Wasteland Kings Hands-On Preview: Constantly Improving

It’s good to be the king.

At least, it’s good to be the king in Wasteland Kings. The newest action smorgasbord from influential indie developer Vlambeer, Wasteland Kings is a simple shooter romp through a procedurally-generated hellscape. Your gun is your only friend, everyone is a mutant, and wormholes keep barfing you up in new locations. That’s not to say Wasteland Kings is a wholly original game. It’s not. What it is, though, is a delightful mutation of mechanics we’ve seen in other titles, mashed together with a few great changes, and sporting Vlambeer’s trademark attention to detail.

If you’ve played a top-down indie arena shooter – such as the classic Crimsonland, or the more recent Nation Red – the basic mechanics of Wasteland Kings should be instantly familiar. You run around each level, shooting enemies that barf up XP, and moving on once the last enemy has fallen (through a portal that opens on their corpse). When you get enough XP, you level up, and are allowed to choose from a randomized list of traits. Where it begins to diverge, however, is in the inclusion of more hardcore mechanics. Each character you bring onto the field has their own special abilities – from the gun cannibalization of the robot (which gives you XP) to the double-shot from the Gun God (fires two shots at the exact same time at the cost of more ammo) – and passives. These abilities and attributes are unique, and can’t be foisted onto others through the leveling system, so your choice of character impacts your playstyle significantly.

On top of this, Wasteland Kings introduces a number of distinctly rogue-like mechanics. Each level is procedurally generated, rather than being an open arena, and items can be found as you delve deeper. Switching weapons and gathering ammo regularly is important, as you are totally out of luck should you run out of ammo, especially if there are enemies left on the current level. This acquiring a melee weapon highly desirable, as they obviously do not require ammo. Careful resource management is vital, even amidst the hectic chaos of a Wasteland Kings gunfight. In addition, there is permadeath, much like any arcade game; die once, and you must begin your run over again.

Wasteland Kings requires players carefully balance thought and action, and that’s why it is so engaging. You can’t run and gun the entire time, as you will quickly run out of ammo and die. You must gauge when to use special abilities, when to fire, and what parts of the level to lure enemies into to make every shot count. It’s thoughtful, but frenetic, and getting too lost in thought or caught up in the action can spell certain death.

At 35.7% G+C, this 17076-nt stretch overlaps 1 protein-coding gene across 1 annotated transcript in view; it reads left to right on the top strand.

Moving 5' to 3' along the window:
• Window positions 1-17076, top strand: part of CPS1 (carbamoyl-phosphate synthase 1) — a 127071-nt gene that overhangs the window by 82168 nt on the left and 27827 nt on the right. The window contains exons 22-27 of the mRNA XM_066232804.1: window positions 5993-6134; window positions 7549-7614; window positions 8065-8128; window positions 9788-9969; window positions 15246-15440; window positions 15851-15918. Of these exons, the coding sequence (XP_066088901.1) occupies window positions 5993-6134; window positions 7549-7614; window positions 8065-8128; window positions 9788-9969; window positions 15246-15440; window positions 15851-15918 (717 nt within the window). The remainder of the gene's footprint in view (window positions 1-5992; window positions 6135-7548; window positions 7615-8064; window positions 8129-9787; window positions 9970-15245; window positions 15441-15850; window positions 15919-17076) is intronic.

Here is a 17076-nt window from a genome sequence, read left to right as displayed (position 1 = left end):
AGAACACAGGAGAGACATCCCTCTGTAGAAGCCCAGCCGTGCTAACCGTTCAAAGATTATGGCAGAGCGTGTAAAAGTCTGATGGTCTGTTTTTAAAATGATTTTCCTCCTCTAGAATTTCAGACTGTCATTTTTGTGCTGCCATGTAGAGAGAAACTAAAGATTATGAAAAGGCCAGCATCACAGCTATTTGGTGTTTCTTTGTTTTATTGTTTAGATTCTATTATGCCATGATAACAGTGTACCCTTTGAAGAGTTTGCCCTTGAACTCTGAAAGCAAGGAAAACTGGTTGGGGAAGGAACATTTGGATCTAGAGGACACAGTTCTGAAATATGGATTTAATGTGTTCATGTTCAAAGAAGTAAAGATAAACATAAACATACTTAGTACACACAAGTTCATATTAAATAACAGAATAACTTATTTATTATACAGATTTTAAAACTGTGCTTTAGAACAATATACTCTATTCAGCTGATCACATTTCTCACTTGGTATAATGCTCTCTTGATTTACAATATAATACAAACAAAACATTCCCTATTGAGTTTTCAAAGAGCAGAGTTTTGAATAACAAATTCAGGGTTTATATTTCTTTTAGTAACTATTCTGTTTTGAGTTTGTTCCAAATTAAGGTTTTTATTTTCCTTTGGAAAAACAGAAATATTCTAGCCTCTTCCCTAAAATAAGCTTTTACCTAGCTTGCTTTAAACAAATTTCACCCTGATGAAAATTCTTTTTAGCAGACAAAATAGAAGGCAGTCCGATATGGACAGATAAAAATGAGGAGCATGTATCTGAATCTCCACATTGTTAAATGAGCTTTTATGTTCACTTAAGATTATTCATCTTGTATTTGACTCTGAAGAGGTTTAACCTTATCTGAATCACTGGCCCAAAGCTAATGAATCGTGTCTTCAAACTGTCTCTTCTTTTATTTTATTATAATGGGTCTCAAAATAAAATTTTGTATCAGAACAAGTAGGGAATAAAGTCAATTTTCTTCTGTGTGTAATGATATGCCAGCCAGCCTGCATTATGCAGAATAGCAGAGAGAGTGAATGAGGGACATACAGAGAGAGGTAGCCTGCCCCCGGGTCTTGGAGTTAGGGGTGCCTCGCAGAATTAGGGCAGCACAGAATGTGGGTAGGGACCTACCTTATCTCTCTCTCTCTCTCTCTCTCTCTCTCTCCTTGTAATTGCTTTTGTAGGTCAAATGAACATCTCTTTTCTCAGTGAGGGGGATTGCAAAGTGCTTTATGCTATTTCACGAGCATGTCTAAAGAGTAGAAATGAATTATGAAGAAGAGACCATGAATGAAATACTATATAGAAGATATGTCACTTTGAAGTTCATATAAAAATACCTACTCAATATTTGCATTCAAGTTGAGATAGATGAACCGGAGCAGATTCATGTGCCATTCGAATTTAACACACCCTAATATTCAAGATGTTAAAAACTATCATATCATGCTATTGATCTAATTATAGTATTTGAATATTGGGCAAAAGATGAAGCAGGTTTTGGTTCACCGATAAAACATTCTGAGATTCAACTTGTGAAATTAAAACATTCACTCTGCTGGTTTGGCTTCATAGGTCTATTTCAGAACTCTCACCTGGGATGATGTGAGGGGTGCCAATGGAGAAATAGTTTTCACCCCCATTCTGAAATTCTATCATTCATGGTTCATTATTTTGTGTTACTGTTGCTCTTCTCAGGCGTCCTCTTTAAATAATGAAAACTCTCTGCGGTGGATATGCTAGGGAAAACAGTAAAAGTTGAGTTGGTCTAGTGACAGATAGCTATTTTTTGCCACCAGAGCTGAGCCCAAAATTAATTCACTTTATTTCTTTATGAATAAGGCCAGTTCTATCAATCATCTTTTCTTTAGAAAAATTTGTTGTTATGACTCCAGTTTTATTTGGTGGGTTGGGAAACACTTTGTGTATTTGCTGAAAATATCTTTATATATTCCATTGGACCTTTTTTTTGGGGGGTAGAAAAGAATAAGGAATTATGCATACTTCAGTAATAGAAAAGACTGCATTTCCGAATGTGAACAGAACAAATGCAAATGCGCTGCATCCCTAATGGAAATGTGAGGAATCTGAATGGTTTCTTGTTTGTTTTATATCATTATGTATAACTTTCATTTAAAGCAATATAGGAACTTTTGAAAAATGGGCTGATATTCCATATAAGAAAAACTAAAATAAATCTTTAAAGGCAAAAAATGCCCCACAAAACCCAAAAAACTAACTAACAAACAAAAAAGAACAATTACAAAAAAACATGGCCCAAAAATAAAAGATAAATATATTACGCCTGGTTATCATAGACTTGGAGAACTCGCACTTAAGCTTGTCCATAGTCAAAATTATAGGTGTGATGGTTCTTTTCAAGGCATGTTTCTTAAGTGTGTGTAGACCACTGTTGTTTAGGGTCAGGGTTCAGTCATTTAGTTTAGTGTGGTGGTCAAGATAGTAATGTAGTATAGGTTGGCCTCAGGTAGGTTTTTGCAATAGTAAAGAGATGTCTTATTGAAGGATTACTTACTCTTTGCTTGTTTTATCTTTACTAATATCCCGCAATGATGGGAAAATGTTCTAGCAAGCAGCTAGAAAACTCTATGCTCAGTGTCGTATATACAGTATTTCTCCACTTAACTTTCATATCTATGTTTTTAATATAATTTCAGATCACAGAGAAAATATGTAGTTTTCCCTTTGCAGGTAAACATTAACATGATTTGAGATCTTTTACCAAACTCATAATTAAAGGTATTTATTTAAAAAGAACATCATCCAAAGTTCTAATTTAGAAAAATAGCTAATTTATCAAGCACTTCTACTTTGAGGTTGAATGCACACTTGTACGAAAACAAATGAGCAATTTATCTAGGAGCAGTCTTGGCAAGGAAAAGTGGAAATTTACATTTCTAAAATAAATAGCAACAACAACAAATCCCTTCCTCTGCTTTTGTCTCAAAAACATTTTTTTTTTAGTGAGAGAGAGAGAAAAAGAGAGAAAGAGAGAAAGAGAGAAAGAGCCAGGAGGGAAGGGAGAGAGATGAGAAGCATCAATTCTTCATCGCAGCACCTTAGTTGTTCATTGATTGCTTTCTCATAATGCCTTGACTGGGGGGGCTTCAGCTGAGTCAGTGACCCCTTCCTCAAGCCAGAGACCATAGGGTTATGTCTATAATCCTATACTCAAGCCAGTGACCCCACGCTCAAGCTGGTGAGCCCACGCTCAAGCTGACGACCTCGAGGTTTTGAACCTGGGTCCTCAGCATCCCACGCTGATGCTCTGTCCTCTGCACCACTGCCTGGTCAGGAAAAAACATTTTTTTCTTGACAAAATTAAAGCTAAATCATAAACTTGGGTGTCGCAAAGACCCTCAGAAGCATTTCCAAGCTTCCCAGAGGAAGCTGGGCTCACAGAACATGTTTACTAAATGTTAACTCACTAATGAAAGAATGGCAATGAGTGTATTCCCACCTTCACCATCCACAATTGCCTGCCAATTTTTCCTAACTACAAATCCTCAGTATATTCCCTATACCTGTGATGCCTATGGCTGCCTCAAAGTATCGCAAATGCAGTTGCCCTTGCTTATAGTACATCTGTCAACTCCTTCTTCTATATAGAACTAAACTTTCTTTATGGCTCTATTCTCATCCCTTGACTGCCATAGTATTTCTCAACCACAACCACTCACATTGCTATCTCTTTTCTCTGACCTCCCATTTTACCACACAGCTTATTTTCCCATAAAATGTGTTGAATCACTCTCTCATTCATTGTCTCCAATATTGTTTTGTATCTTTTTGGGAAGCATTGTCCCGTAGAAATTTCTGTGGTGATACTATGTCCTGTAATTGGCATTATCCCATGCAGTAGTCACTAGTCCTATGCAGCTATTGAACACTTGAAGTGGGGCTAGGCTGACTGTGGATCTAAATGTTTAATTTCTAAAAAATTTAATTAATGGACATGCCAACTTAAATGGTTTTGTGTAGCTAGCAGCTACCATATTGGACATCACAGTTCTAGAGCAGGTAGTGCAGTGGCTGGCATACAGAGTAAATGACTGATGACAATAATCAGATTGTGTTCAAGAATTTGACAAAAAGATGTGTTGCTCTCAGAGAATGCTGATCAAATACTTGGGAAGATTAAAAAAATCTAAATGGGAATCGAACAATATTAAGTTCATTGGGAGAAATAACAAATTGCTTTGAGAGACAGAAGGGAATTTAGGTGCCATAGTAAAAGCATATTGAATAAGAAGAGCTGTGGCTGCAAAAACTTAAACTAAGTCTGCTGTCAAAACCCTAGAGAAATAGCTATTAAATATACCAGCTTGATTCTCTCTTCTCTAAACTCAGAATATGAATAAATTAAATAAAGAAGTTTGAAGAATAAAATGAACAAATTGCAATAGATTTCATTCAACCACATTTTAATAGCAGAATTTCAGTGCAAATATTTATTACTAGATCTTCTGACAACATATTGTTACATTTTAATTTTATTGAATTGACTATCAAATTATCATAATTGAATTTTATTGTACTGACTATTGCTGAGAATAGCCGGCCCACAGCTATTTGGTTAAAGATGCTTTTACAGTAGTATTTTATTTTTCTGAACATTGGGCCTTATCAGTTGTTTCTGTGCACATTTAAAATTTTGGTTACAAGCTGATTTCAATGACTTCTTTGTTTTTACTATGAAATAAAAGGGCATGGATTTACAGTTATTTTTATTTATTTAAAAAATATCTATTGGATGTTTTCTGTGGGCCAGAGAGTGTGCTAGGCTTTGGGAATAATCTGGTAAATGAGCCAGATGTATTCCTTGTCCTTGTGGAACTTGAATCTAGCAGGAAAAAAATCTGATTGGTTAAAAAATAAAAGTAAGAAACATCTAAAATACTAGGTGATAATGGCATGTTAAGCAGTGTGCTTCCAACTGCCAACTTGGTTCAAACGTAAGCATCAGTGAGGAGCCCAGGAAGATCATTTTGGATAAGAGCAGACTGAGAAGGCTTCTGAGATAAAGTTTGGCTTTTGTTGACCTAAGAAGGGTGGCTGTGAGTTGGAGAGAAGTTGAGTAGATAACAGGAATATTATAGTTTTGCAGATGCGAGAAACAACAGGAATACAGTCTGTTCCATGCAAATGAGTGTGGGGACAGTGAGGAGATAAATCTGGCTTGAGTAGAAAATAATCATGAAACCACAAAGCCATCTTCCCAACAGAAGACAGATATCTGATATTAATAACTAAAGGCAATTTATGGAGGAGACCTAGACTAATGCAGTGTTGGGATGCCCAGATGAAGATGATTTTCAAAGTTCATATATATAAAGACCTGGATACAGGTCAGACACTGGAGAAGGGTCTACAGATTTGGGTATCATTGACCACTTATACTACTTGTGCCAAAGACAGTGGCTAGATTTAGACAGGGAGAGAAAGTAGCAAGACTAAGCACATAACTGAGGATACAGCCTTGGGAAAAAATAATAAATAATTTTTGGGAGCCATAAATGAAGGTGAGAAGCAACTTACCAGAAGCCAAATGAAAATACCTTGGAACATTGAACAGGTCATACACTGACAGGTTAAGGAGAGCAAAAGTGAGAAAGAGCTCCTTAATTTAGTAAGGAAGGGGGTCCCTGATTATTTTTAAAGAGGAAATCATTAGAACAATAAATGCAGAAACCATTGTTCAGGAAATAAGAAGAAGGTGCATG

Likewise, Wasteland Kings is also a game that rewards constant retries. Much like Binding of Isaac, you begin to catch on to the vagaries of the random number generator with each death, and begin getting better at working with what you are given rather than with what you want. This became abundantly clear watching people play at PAX, as everyone – with no exceptions – got a little further with each attempt. You are rewarded for patience and perseverance, and sticking with Wasteland Kings allows you to continually improve your play.

Visually, it’s very similar to other Vlambeer games. There are a lot of raw pixels and distortion in Wasteland Kings, lending it the same raw, action-packed aesthetic as titles such as Hotline Miami or Super Crate Box. The small touches are especially nice, which is unsurprising given that they are Vlambeer’s specialty. The satisfying explosion of XP from enemy corpses, the hefty sound and rattle of a gun firing, and the surreal character designs are all little things, but they make Wasteland Kings so much more enjoyable by their presence. This is a game with weight, with purpose, and it wants you to know that.

Wasteland Kings may not be a surprise, but it was definitely a delight. Vlambeer is poised to release yet another action-packed exploration of mechanics with it, and everyone — especially those that love classic shooters like Robotron and modern rogue-lites like Binding of Isaac — should take heed.

Wasteland Kings will be available on PC, Playstation 4, and Playstation Vita. There is no estimated release date.


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